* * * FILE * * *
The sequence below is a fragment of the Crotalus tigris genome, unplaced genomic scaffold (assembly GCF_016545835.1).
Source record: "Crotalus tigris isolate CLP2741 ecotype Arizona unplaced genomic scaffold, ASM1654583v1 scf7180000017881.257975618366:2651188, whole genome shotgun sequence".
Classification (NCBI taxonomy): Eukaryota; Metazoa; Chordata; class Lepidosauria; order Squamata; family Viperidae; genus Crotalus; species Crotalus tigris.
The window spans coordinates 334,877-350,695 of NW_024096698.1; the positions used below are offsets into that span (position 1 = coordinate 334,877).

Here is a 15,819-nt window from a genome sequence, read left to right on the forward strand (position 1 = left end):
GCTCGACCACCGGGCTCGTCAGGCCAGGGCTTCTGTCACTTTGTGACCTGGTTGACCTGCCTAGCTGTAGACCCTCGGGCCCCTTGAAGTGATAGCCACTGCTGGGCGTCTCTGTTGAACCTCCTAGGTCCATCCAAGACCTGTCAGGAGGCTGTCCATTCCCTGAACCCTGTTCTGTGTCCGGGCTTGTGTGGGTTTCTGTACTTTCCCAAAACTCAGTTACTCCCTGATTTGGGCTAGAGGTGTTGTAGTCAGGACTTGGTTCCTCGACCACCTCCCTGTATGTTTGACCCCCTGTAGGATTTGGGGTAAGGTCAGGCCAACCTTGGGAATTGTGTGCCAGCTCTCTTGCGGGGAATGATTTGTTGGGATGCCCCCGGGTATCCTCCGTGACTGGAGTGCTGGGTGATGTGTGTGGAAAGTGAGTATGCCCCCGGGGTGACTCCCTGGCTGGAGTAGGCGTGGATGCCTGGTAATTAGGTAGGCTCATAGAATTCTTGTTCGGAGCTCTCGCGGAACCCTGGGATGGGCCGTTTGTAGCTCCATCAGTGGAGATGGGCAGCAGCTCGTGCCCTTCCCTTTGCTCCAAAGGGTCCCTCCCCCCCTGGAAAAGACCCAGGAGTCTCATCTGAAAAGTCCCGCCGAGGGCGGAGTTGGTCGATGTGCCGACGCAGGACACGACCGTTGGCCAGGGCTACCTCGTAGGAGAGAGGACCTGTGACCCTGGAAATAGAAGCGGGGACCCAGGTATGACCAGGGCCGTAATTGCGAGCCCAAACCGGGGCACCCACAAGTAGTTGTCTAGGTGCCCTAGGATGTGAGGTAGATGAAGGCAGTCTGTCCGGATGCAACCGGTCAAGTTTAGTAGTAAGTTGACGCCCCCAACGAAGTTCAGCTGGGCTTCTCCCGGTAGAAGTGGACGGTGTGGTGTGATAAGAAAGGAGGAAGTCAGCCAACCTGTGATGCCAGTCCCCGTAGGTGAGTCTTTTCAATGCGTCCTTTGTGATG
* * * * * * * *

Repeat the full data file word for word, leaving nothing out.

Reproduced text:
The sequence below is a fragment of the Crotalus tigris genome, unplaced genomic scaffold (assembly GCF_016545835.1).
Source record: "Crotalus tigris isolate CLP2741 ecotype Arizona unplaced genomic scaffold, ASM1654583v1 scf7180000017881.257975618366:2651188, whole genome shotgun sequence".
Classification (NCBI taxonomy): Eukaryota; Metazoa; Chordata; class Lepidosauria; order Squamata; family Viperidae; genus Crotalus; species Crotalus tigris.
The window spans coordinates 334,877-350,695 of NW_024096698.1; the positions used below are offsets into that span (position 1 = coordinate 334,877).

Here is a 15,819-nt window from a genome sequence, read left to right on the forward strand (position 1 = left end):
GCTCGACCACCGGGCTCGTCAGGCCAGGGCTTCTGTCACTTTGTGACCTGGTTGACCTGCCTAGCTGTAGACCCTCGGGCCCCTTGAAGTGATAGCCACTGCTGGGCGTCTCTGTTGAACCTCCTAGGTCCATCCAAGACCTGTCAGGAGGCTGTCCATTCCCTGAACCCTGTTCTGTGTCCGGGCTTGTGTGGGTTTCTGTACTTTCCCAAAACTCAGTTACTCCCTGATTTGGGCTAGAGGTGTTGTAGTCAGGACTTGGTTCCTCGACCACCTCCCTGTATGTTTGACCCCCTGTAGGATTTGGGGTAAGGTCAGGCCAACCTTGGGAATTGTGTGCCAGCTCTCTTGCGGGGAATGATTTGTTGGGATGCCCCCGGGTATCCTCCGTGACTGGAGTGCTGGGTGATGTGTGTGGAAAGTGAGTATGCCCCCGGGGTGACTCCCTGGCTGGAGTAGGCGTGGATGCCTGGTAATTAGGTAGGCTCATAGAATTCTTGTTCGGAGCTCTCGCGGAACCCTGGGATGGGCCGTTTGTAGCTCCATCAGTGGAGATGGGCAGCAGCTCGTGCCCTTCCCTTTGCTCCAAAGGGTCCCTCCCCCCCTGGAAAAGACCCAGGAGTCTCATCTGAAAAGTCCCGCCGAGGGCGGAGTTGGTCGATGTGCCGACGCAGGACACGACCGTTGGCCAGGGCTACCTCGTAGGAGAGAGGACCTGTGACCCTGGAAATAGAAGCGGGGACCCAGGTATGACCAGGGCCGTAATTGCGAGCCCAAACCGGGGCACCCACAAGTAGTTGTCTAGGTGCCCTAGGATGTGAGGTAGATGAAGGCAGTCTGTCCGGATGCAACCGGTCAAGTTTAGTAGTAAGTTGACGCCCCCAACGAAGTTCAGCTGGGCTTCTCCCGGTAGAAGTGGACGGTGTGGTGTGATAAGAAAGGAGGAAGTCAGCCAACCTGTGATGCCAGTCCCCGTAGGTGAGTCTTTTCAATGCGTCCTTTGTGATG